Obesity is closely associated with many health conditions and can lead to heart disease, type 2 diabetes , hypertension, and abnormal blood cholesterol. In addition, eating fatty foods without physical exercise causes constant weight gain, a lifestyle that hurts the heart. If you are overweight or obese, you are more likely to suffer from coronary heart disease than people with healthy weight.
Definition of obesity BMI
The diagnosis of obesity is based on the Body Mass Index (BMI), which is defined as body weight (kg) divided by height (m square) i.e. kg/m2. BMI stands for obesity between 30 and 40. If BMI exceeds 40, it is diagnosed as morbid obesity. Scientists and researchers believe that higher BMI increases the risk of heart disease, such as heart disease and depressive heart failure.
Obesity and heart
Excess adipose tissue, especially around the waist, can directly affect the structure and function of your heart, even if you do not have the risk of any other heart disease. In support of this theory, researchers evaluated elderly people of different weight to identify signs of diastomation of left ventricular dysfunction through structural changes in the main pump chamber (left ventricle) of the heart, which prevents the full filling between heart beats. Dysfunction of the left ventricle is asymptomatic, but it represents heart failure that may occur in the future. Heart failure occurs when the myocardial becomes weak or stiff enough to provide enough blood and oxygen for the body.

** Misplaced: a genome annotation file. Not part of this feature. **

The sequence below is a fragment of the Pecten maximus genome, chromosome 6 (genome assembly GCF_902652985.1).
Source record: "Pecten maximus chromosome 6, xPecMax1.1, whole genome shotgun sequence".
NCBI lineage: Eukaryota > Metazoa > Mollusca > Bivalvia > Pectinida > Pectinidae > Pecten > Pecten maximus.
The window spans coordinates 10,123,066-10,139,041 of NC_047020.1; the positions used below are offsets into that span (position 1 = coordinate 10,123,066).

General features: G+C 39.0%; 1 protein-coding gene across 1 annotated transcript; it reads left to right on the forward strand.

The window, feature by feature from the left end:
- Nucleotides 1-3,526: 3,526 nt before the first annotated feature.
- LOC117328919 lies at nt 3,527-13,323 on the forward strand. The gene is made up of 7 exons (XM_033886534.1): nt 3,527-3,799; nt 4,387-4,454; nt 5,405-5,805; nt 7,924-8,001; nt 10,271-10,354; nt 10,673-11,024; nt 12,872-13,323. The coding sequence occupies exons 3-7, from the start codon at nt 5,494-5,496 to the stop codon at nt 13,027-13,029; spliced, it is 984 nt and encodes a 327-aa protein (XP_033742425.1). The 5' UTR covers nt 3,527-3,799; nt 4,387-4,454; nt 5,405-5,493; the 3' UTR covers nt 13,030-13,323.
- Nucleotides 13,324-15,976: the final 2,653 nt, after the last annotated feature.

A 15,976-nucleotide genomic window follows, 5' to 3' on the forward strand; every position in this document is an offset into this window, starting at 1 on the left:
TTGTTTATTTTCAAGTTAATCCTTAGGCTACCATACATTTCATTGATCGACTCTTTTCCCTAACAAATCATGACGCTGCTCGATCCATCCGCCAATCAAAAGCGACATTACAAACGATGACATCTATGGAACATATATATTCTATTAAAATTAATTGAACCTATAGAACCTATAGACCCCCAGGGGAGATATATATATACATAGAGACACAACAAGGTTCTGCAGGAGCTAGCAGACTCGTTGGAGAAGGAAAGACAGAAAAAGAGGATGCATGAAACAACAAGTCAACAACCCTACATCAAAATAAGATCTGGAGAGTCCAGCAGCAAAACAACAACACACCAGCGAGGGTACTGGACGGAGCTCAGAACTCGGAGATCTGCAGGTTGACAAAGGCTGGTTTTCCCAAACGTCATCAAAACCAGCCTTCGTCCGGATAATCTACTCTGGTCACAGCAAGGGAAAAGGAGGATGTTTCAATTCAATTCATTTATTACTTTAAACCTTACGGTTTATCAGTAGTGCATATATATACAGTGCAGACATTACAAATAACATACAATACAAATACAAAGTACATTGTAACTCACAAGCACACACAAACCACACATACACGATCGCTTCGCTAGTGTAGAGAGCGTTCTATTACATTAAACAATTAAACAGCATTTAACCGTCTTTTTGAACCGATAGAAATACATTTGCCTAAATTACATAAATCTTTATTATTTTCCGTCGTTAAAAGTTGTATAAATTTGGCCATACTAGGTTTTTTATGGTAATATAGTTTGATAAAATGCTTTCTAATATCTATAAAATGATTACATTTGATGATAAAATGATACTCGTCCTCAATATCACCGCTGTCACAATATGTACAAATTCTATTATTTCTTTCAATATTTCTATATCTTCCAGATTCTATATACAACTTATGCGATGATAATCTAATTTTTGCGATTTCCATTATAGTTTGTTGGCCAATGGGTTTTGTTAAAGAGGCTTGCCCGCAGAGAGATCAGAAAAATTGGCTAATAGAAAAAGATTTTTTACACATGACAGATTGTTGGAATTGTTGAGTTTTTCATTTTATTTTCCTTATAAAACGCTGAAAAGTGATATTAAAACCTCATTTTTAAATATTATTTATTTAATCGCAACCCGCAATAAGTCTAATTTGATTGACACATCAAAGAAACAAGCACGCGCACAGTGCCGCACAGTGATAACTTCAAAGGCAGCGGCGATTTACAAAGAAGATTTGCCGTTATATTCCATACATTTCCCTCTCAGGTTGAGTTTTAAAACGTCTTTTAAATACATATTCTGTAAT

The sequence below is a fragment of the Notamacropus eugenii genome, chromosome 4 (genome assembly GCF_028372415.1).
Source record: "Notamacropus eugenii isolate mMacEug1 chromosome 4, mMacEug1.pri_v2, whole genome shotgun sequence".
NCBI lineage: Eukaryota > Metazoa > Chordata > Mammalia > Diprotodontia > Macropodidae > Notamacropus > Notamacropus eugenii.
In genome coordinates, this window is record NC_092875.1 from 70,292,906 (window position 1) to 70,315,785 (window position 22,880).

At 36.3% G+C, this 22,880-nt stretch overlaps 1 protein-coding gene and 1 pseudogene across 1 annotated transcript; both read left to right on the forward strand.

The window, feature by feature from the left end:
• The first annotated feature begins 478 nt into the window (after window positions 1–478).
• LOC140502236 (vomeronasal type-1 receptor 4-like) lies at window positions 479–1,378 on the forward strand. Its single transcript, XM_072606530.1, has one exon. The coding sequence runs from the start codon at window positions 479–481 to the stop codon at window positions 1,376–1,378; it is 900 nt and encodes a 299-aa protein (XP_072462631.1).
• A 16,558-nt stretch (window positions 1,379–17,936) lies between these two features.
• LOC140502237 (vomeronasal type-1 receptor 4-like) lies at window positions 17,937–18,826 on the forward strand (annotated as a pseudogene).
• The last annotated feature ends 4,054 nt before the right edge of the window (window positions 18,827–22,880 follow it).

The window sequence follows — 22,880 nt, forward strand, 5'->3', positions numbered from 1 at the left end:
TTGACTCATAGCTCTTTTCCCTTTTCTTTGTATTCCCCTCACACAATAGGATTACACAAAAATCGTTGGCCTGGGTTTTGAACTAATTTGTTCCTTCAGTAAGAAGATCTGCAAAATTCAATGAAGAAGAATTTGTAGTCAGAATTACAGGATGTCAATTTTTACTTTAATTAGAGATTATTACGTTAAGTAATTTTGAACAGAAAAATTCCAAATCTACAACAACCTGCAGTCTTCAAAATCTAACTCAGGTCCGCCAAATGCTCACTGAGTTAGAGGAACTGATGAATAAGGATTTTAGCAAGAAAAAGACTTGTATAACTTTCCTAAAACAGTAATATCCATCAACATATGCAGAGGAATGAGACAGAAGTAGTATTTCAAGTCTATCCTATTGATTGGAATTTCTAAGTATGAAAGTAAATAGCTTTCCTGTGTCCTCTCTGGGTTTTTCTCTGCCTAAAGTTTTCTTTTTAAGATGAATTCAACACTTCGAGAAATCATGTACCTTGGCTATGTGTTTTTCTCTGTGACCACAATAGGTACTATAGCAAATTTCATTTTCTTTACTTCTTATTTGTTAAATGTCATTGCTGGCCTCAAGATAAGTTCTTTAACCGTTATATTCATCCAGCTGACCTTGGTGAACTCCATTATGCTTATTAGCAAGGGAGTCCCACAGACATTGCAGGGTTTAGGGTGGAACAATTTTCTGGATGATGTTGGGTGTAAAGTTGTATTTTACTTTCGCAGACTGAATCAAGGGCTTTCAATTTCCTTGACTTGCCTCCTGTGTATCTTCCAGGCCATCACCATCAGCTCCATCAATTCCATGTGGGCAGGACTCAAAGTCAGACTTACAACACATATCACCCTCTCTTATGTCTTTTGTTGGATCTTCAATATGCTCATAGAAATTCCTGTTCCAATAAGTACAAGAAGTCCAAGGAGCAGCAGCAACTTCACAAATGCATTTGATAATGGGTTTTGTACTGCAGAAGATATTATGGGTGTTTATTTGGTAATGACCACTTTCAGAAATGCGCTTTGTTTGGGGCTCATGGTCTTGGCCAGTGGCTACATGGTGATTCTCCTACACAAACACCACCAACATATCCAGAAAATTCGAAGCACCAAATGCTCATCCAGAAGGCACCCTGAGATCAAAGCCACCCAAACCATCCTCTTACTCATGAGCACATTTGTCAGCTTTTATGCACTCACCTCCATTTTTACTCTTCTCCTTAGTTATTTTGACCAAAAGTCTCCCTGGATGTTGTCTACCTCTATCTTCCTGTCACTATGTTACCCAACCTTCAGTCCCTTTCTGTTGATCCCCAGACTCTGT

Depressive heart failure
Left ventricle hypertrophy usually occurs in obese populations and is somewhat associated with systemic hypertension. However, in some cases, even without hypertension, abnormalities in the quality and function of the left ventricle may be associated with the severity of obesity. Obese people are 3 times more at risk of hypertension than normal weight. This can be explained by causality, i.e. lower weight weight has lower blood pressure and heavier weight has higher blood pressure.
Current article: Obesity Can Cause Heart Disease
In addition to increased cardiac discharge and cardiac output, increasing left ventricular volume and heart wall stress is the most common thing that occurs when there is systemic hypertension. The left ventricle hypertrophy is eccentric, and is usually a diacter dysfunction. In cases of obesity (without systemic hypertension), the volume of the left ventricle usually increases, but the stress on the heart wall is not abnormal. Nevertheless, in obese patients (without hypertension), you can notice an increase in cardiac blood discharge and cardiac output, as well as dialytic dysfunction, these changes in the left ventricle, with sudden death in obese patients Association.
The prevention of obesity-related heart disease is similar to the prevention of obesity itself. Many studies have shown that if you manage yourself to lose weight, you can reduce the risk of heart disease. To prevent heart disease, you need a healthy diet, especially to reduce fatty foods and increase more physical exercise.
Weight loss can be attributed to a simple recipe: daily consumption is more energy than intake from food. As long as weight is controlled, blood pressure will decrease, heart can return to normal size, body can better control loss and cholesterol will decrease.